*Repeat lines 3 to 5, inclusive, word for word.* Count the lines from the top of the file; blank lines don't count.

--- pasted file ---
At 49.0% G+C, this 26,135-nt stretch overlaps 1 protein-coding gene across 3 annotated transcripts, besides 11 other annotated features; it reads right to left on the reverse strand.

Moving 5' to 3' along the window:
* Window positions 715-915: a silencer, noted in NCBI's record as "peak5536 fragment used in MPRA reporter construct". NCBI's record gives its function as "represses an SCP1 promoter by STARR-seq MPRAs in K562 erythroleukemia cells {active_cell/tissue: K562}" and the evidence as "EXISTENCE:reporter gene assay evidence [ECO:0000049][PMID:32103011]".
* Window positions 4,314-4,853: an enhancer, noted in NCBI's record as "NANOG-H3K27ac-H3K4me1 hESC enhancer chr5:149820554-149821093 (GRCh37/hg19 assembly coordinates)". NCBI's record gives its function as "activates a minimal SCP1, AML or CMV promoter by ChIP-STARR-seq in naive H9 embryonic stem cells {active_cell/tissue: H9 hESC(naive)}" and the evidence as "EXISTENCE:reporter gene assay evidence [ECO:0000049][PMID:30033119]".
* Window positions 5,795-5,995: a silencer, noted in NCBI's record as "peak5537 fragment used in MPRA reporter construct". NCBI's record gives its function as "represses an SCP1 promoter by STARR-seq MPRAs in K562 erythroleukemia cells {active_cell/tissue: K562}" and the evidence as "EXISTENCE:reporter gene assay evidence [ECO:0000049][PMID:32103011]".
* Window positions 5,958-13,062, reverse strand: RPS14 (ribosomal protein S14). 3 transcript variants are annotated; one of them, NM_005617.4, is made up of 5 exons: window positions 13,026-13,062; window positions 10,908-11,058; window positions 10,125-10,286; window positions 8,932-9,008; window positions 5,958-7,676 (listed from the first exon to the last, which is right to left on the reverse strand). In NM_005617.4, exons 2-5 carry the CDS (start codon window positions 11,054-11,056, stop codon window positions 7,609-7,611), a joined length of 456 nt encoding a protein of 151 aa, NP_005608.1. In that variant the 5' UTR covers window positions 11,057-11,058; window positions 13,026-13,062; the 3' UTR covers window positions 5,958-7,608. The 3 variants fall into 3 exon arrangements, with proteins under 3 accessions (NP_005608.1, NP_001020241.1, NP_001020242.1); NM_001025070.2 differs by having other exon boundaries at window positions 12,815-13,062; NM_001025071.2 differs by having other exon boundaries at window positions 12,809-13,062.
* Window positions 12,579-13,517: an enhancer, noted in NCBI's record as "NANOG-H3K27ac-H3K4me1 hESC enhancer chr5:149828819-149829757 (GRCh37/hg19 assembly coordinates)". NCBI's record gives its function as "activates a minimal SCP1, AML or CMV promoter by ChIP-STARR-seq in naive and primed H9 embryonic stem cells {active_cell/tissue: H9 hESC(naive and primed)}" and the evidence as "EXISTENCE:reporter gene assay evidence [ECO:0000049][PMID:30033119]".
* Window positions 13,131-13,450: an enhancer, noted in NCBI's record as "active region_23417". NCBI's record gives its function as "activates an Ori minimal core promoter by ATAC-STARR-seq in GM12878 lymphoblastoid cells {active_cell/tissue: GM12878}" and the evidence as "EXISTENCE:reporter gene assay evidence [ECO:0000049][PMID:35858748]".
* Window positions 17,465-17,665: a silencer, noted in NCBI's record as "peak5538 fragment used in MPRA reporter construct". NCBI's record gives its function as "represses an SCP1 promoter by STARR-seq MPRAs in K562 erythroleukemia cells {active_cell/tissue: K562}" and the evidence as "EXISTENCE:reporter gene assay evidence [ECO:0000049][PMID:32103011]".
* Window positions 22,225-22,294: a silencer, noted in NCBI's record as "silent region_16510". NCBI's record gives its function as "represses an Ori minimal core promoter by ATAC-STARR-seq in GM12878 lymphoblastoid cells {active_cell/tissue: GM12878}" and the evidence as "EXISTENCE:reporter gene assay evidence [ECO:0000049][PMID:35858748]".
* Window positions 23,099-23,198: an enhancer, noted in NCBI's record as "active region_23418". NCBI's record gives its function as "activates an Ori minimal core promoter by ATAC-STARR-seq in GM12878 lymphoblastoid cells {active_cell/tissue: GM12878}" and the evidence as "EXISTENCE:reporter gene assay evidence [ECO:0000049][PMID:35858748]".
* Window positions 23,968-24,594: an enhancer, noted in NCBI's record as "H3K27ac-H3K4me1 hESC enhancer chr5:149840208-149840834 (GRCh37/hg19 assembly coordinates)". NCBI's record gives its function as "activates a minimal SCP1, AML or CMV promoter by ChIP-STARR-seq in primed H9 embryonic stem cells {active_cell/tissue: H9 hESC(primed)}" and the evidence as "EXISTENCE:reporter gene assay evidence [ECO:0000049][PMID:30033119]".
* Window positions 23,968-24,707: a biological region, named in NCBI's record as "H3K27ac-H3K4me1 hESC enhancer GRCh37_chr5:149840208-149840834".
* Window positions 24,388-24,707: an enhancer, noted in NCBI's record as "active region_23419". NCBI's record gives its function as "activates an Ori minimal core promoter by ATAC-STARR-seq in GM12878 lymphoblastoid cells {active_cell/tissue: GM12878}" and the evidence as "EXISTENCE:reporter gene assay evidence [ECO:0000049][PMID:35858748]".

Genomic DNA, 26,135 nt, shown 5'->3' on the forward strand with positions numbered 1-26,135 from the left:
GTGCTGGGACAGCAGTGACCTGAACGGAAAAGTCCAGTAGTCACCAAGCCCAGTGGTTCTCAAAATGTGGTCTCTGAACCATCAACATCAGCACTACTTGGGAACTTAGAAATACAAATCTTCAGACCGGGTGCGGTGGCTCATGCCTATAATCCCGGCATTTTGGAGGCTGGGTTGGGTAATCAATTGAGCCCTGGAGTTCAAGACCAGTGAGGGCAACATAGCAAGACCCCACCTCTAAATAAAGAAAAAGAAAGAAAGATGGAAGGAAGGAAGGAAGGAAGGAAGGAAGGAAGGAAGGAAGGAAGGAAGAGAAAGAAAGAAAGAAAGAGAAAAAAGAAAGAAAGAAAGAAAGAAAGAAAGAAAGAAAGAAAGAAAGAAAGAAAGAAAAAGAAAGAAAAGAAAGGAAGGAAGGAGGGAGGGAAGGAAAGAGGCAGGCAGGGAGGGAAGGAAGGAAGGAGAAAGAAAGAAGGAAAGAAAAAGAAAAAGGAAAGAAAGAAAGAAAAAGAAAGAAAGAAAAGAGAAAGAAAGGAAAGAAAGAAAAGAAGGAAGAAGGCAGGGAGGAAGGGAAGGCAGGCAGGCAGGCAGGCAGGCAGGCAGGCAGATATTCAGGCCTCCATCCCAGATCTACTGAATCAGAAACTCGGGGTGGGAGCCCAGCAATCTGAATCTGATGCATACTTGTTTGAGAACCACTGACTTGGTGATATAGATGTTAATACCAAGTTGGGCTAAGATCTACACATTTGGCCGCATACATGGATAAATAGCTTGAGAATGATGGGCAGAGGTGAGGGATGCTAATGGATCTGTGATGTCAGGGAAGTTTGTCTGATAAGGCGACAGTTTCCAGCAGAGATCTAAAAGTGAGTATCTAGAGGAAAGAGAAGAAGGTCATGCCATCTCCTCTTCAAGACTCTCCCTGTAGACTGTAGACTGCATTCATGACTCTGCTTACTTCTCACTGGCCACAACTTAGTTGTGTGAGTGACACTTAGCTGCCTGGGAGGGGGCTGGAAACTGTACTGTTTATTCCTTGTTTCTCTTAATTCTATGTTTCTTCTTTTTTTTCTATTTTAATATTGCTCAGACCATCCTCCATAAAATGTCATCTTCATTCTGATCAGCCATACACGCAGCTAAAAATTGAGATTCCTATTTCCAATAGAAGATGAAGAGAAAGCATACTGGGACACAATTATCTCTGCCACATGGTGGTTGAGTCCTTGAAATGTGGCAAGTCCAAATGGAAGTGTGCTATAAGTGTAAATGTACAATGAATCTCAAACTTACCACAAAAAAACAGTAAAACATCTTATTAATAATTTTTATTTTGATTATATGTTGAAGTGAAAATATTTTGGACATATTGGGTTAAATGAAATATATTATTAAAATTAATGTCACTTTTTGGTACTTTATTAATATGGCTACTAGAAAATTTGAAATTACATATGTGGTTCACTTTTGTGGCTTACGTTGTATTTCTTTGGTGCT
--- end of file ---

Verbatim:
* Window positions 715-915: a silencer, noted in NCBI's record as "peak5536 fragment used in MPRA reporter construct". NCBI's record gives its function as "represses an SCP1 promoter by STARR-seq MPRAs in K562 erythroleukemia cells {active_cell/tissue: K562}" and the evidence as "EXISTENCE:reporter gene assay evidence [ECO:0000049][PMID:32103011]".
* Window positions 4,314-4,853: an enhancer, noted in NCBI's record as "NANOG-H3K27ac-H3K4me1 hESC enhancer chr5:149820554-149821093 (GRCh37/hg19 assembly coordinates)". NCBI's record gives its function as "activates a minimal SCP1, AML or CMV promoter by ChIP-STARR-seq in naive H9 embryonic stem cells {active_cell/tissue: H9 hESC(naive)}" and the evidence as "EXISTENCE:reporter gene assay evidence [ECO:0000049][PMID:30033119]".
* Window positions 5,795-5,995: a silencer, noted in NCBI's record as "peak5537 fragment used in MPRA reporter construct". NCBI's record gives its function as "represses an SCP1 promoter by STARR-seq MPRAs in K562 erythroleukemia cells {active_cell/tissue: K562}" and the evidence as "EXISTENCE:reporter gene assay evidence [ECO:0000049][PMID:32103011]".